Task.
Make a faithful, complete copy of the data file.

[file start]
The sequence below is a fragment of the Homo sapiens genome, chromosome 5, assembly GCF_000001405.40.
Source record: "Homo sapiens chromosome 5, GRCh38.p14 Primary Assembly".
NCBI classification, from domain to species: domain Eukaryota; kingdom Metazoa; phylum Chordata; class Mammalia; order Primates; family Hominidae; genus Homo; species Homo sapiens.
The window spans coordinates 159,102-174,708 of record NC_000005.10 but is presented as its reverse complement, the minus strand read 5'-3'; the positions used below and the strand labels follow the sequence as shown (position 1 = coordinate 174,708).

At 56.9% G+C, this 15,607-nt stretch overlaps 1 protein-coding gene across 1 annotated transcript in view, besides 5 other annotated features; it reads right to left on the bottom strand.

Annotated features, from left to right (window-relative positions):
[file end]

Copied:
The sequence below is a fragment of the Homo sapiens genome, chromosome 5, assembly GCF_000001405.40.
Source record: "Homo sapiens chromosome 5, GRCh38.p14 Primary Assembly".
NCBI classification, from domain to species: domain Eukaryota; kingdom Metazoa; phylum Chordata; class Mammalia; order Primates; family Hominidae; genus Homo; species Homo sapiens.
The window spans coordinates 159,102-174,708 of record NC_000005.10 but is presented as its reverse complement, the minus strand read 5'-3'; the positions used below and the strand labels follow the sequence as shown (position 1 = coordinate 174,708).

At 56.9% G+C, this 15,607-nt stretch overlaps 1 protein-coding gene across 1 annotated transcript in view, besides 5 other annotated features; it reads right to left on the bottom strand.

Annotated features, from left to right (window-relative positions):